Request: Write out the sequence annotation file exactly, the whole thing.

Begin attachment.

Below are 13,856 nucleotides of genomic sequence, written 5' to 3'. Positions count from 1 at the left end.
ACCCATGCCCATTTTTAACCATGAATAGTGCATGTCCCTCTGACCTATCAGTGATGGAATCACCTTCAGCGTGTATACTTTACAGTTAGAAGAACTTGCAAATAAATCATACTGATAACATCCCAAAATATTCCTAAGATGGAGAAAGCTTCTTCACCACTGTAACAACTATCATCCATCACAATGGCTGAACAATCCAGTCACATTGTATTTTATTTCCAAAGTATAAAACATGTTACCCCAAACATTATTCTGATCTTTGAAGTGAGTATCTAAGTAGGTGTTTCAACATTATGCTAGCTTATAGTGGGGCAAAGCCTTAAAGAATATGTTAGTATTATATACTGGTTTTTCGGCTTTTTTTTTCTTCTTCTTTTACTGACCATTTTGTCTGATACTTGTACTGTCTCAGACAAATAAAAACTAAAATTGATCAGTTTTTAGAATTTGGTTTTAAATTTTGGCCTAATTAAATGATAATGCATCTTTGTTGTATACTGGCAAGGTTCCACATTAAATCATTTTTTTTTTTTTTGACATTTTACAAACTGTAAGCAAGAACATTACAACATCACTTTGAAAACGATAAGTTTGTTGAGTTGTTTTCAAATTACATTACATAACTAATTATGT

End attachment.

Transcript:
Below are 13,856 nucleotides of genomic sequence, written 5' to 3'. Positions count from 1 at the left end.
ACCCATGCCCATTTTTAACCATGAATAGTGCATGTCCCTCTGACCTATCAGTGATGGAATCACCTTCAGCGTGTATACTTTACAGTTAGAAGAACTTGCAAATAAATCATACTGATAACATCCCAAAATATTCCTAAGATGGAGAAAGCTTCTTCACCACTGTAACAACTATCATCCATCACAATGGCTGAACAATCCAGTCACATTGTATTTTATTTCCAAAGTATAAAACATGTTACCCCAAACATTATTCTGATCTTTGAAGTGAGTATCTAAGTAGGTGTTTCAACATTATGCTAGCTTATAGTGGGGCAAAGCCTTAAAGAATATGTTAGTATTATATACTGGTTTTTCGGCTTTTTTTTTCTTCTTCTTTTACTGACCATTTTGTCTGATACTTGTACTGTCTCAGACAAATAAAAACTAAAATTGATCAGTTTTTAGAATTTGGTTTTAAATTTTGGCCTAATTAAATGATAATGCATCTTTGTTGTATACTGGCAAGGTTCCACATTAAATCATTTTTTTTTTTTTTGACATTTTACAAACTGTAAGCAAGAACATTACAACATCACTTTGAAAACGATAAGTTTGTTGAGTTGTTTTCAAATTACATTACATAACTAATTATGT